Colleague Mark Schlabach revised his top 25 after the spring, and here's where he slotted the Big 12's teams.
No. 1: Oklahoma. (same ranking pre- and post-spring)
The Sooners probably have fewer areas of concern than any other team in the country, which is a big reason why they might be poised to appear in their fifth BCS Championship Game since 2000.
No. 6: Oklahoma State (up four spots from No. 10)
Even without former offensive coordinator Dana Holgorsen, who left to become West Virginia's coach-in-waiting, the Pokes figure to have one of the country's most explosive attacks in 2011. Record-setting quarterback Brandon Weeden and receiver Justin Blackmon are back, and running backs Jeremy Smith and Joseph Randle will share carries while replacing departed star Kendall Hunter.
No. 9: Texas A&M (up three spots from No. 12)
If quarterback Ryan Tannehill picks up where he left off last season, the Aggies might end up being Oklahoma's biggest threat in the Big 12. Texas A&M brings back two productive running backs (Cyrus Gray and Christine Michael) and two big-play receivers (Jeff Fuller and Ryan Swope).
No. 18: Missouri (up three spots from No. 21)
Gary Pinkel guided Missouri to 40 victories over the past four seasons with high-octane offenses built around quarterbacks like Chase Daniel and Blaine Gabbert. If Missouri is going to be a legitimate contender in 2011, its defense might have to carry the load. The Tigers are going to have one of the league's best defensive lines, even after losing NFL first-rounder Aldon Smith.
No. 20: Texas (down one from No. 19)
The Longhorns have five new coaches, including both coordinators, and still haven't settled on a starting quarterback after spring practice. But it's just hard to imagine Texas limping through another losing season in 2011. ... More than anything, the Longhorns need an every-down running back, which is why incoming freshman Malcolm Brown will get a long look during preseason camp.
First things first, here's my top 25 poll for comparison, and the top 25 poll made up of a group of voters for College Football Live, myself included.
Texas is going to be a polarizing team throughout the summer and through fall camps, that much is clear. I'm firmly against voting them in a preseason top 25, but Schlabach clearly doesn't share my thoughts. Analyst Craig James, however, seems to be one of the few who does. In another league, Texas could do well this year. But in the Big 12, which demands you put points on the board to win big, unless you have an all-world defense? I predict the Longhorns struggle and win 7-8 games. They certainly don't have enough quality talents offensively to put much confidence in them going into the season. But to each his own.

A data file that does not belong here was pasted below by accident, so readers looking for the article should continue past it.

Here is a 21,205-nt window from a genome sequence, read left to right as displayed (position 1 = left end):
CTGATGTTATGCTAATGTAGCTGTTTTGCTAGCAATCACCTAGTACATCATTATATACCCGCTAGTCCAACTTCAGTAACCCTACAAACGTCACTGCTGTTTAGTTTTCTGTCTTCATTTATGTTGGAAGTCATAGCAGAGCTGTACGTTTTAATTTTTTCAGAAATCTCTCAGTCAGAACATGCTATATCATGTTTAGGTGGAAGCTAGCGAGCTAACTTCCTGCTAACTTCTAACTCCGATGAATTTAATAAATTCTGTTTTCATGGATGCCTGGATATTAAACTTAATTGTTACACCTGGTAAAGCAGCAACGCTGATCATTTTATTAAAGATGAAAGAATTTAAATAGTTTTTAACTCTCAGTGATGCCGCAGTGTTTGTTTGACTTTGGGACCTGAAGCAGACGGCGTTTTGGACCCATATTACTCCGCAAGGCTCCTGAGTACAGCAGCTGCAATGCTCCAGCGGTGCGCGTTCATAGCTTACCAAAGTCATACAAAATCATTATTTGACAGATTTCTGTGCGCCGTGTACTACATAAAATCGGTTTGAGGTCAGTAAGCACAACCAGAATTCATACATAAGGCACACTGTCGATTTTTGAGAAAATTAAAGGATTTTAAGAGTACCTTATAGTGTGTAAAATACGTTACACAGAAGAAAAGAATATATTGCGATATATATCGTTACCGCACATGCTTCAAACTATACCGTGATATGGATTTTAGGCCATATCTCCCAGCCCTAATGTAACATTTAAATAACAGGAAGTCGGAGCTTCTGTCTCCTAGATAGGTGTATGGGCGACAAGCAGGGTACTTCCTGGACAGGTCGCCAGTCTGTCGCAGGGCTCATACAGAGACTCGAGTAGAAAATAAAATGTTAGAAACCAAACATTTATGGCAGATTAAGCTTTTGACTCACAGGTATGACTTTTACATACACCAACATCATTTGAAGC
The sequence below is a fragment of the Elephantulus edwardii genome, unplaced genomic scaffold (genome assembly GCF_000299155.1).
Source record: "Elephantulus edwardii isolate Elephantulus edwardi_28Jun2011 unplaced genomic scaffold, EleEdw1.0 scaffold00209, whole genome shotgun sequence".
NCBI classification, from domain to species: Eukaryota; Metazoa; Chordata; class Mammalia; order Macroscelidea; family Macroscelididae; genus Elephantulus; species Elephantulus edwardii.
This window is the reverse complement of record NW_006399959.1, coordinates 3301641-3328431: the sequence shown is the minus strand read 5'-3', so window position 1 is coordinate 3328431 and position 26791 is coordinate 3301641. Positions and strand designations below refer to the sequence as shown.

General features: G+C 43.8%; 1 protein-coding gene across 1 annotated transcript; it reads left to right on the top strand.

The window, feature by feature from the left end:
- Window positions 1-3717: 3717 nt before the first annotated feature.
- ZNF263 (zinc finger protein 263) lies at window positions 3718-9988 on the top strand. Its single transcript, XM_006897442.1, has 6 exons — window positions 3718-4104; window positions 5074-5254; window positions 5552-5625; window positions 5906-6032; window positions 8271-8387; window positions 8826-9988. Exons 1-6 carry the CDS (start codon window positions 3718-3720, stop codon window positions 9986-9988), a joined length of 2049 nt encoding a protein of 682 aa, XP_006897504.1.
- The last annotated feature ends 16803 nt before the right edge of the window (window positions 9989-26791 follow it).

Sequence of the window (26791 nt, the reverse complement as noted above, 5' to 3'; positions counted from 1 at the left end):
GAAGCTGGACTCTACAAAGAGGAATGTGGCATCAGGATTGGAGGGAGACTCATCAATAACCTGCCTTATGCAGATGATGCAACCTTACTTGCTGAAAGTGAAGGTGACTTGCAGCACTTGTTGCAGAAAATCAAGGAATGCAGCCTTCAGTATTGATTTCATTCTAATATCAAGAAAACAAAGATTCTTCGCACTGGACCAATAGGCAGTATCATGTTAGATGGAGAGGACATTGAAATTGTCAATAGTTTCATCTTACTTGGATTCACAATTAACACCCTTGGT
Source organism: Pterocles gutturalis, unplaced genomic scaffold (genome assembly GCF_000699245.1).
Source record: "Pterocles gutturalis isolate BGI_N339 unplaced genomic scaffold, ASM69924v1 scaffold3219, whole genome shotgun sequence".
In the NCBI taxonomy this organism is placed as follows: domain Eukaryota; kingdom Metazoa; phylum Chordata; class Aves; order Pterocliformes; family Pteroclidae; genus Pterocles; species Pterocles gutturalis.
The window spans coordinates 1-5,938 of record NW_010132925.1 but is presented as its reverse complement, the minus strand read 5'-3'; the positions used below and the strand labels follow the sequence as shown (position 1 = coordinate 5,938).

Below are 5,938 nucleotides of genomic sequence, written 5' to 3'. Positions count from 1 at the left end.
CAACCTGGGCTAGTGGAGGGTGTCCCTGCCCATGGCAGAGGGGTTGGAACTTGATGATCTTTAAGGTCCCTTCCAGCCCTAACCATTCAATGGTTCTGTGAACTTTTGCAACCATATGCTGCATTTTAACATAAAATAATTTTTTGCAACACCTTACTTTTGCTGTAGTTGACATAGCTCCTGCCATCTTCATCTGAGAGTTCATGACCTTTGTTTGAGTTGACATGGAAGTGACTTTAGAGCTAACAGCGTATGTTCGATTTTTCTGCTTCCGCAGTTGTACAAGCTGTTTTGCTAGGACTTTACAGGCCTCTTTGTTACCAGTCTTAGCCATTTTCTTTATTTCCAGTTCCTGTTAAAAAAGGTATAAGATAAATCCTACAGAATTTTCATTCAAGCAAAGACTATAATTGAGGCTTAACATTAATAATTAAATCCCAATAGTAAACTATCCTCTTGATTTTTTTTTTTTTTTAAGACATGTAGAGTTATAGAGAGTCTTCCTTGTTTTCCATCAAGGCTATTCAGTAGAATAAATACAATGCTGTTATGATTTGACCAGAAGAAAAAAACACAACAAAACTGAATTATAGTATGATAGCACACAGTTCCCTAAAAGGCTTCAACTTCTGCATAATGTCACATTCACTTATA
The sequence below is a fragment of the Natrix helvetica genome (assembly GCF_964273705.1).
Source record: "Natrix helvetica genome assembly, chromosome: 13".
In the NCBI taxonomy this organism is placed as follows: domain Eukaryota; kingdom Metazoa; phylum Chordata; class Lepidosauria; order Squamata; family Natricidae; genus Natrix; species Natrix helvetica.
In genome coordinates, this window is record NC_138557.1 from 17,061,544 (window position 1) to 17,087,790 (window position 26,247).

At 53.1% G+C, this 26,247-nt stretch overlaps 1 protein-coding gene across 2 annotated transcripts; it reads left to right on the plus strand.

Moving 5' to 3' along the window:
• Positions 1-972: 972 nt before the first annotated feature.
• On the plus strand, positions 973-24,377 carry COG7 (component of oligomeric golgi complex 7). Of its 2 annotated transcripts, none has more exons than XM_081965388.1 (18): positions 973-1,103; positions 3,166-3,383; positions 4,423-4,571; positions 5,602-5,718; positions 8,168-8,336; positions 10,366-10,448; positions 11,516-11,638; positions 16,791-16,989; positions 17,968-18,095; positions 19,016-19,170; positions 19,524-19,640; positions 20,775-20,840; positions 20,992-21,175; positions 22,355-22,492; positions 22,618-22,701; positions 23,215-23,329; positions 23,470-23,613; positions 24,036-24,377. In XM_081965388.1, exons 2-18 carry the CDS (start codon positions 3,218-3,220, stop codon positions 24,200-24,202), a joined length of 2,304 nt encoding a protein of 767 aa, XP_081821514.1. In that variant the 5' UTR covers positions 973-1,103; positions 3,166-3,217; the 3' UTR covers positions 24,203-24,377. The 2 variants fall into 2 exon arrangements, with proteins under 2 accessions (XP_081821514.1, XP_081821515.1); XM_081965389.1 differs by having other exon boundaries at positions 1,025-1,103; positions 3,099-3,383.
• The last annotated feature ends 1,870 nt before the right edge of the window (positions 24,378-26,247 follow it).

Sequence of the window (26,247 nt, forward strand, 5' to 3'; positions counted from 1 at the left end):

We share similar thoughts on the two teams I had way higher than most in the College Football Live poll: Missouri and West Virginia. I'm not sold on the Tigers as a Big 12 contender, but I'm sold on them as a top 20 team who could, with the few good bounces, win 10 games again in 2011. I ranked them 16th. My faith in West Virginia is little more than a combination of confidence in Geno Smith and Dana Holgorsen, combined with the pillowy-soft conference schedule in the friendly Big East.
Texas A&M and Oklahoma State are solid, solid teams, but can they get over the hump? Oklahoma State never seems to be able to bag the big ones, and Texas A&M would positively shock me if it becomes the second Big 12 team to ever beat Bob Stoops at Owen Field. Oklahoma at home, especially in big games, seems to shift into what the kids are calling beast mode these days. I don't see that changing this year, so Texas A&M better take care of business everywhere else and hope Oklahoma State gets the job done to close the season against the Sooners in Stillwater. Otherwise, Oklahoma can go ahead and celebrate an eighth Big 12 title.